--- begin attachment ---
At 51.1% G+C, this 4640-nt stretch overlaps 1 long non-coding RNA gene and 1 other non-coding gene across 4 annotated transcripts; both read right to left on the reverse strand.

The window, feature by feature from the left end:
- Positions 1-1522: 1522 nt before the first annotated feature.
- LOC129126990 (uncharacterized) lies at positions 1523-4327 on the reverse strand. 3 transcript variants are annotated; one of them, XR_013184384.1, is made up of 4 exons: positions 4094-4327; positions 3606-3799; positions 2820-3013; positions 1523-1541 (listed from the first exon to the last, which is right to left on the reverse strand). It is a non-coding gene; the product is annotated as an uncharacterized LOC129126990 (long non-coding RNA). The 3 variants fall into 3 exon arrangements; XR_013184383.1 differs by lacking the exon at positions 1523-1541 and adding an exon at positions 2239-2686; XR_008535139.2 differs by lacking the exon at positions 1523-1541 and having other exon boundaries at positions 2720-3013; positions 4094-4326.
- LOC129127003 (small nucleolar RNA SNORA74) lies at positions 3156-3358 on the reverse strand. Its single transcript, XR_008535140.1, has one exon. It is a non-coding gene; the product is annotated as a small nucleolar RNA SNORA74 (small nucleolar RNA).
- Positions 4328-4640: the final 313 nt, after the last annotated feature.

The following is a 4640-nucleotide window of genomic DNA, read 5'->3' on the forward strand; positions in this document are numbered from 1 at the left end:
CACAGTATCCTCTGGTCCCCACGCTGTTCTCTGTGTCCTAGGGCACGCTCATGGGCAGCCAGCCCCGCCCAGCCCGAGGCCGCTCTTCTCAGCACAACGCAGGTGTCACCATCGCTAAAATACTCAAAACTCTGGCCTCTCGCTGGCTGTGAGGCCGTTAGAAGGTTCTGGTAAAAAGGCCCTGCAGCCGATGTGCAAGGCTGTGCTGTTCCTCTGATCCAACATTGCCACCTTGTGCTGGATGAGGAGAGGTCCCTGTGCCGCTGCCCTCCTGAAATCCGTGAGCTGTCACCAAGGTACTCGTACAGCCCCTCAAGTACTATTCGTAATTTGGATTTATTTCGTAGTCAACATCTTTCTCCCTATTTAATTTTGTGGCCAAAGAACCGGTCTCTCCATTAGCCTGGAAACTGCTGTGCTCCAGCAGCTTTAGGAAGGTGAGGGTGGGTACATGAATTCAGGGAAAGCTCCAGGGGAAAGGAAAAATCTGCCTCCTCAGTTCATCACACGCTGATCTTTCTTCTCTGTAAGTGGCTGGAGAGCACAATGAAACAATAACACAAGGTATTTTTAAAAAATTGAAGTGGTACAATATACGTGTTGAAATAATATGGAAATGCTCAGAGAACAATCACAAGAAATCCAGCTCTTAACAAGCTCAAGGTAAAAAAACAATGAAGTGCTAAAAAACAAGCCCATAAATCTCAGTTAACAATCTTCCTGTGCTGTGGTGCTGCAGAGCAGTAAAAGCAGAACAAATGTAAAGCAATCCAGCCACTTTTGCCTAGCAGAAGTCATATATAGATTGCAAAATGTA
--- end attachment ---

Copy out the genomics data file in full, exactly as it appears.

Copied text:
At 51.1% G+C, this 4640-nt stretch overlaps 1 long non-coding RNA gene and 1 other non-coding gene across 4 annotated transcripts; both read right to left on the reverse strand.

The window, feature by feature from the left end:
- Positions 1-1522: 1522 nt before the first annotated feature.
- LOC129126990 (uncharacterized) lies at positions 1523-4327 on the reverse strand. 3 transcript variants are annotated; one of them, XR_013184384.1, is made up of 4 exons: positions 4094-4327; positions 3606-3799; positions 2820-3013; positions 1523-1541 (listed from the first exon to the last, which is right to left on the reverse strand). It is a non-coding gene; the product is annotated as an uncharacterized LOC129126990 (long non-coding RNA). The 3 variants fall into 3 exon arrangements; XR_013184383.1 differs by lacking the exon at positions 1523-1541 and adding an exon at positions 2239-2686; XR_008535139.2 differs by lacking the exon at positions 1523-1541 and having other exon boundaries at positions 2720-3013; positions 4094-4326.
- LOC129127003 (small nucleolar RNA SNORA74) lies at positions 3156-3358 on the reverse strand. Its single transcript, XR_008535140.1, has one exon. It is a non-coding gene; the product is annotated as a small nucleolar RNA SNORA74 (small nucleolar RNA).
- Positions 4328-4640: the final 313 nt, after the last annotated feature.

The following is a 4640-nucleotide window of genomic DNA, read 5'->3' on the forward strand; positions in this document are numbered from 1 at the left end:
CACAGTATCCTCTGGTCCCCACGCTGTTCTCTGTGTCCTAGGGCACGCTCATGGGCAGCCAGCCCCGCCCAGCCCGAGGCCGCTCTTCTCAGCACAACGCAGGTGTCACCATCGCTAAAATACTCAAAACTCTGGCCTCTCGCTGGCTGTGAGGCCGTTAGAAGGTTCTGGTAAAAAGGCCCTGCAGCCGATGTGCAAGGCTGTGCTGTTCCTCTGATCCAACATTGCCACCTTGTGCTGGATGAGGAGAGGTCCCTGTGCCGCTGCCCTCCTGAAATCCGTGAGCTGTCACCAAGGTACTCGTACAGCCCCTCAAGTACTATTCGTAATTTGGATTTATTTCGTAGTCAACATCTTTCTCCCTATTTAATTTTGTGGCCAAAGAACCGGTCTCTCCATTAGCCTGGAAACTGCTGTGCTCCAGCAGCTTTAGGAAGGTGAGGGTGGGTACATGAATTCAGGGAAAGCTCCAGGGGAAAGGAAAAATCTGCCTCCTCAGTTCATCACACGCTGATCTTTCTTCTCTGTAAGTGGCTGGAGAGCACAATGAAACAATAACACAAGGTATTTTTAAAAAATTGAAGTGGTACAATATACGTGTTGAAATAATATGGAAATGCTCAGAGAACAATCACAAGAAATCCAGCTCTTAACAAGCTCAAGGTAAAAAAACAATGAAGTGCTAAAAAACAAGCCCATAAATCTCAGTTAACAATCTTCCTGTGCTGTGGTGCTGCAGAGCAGTAAAAGCAGAACAAATGTAAAGCAATCCAGCCACTTTTGCCTAGCAGAAGTCATATATAGATTGCAAAATGTA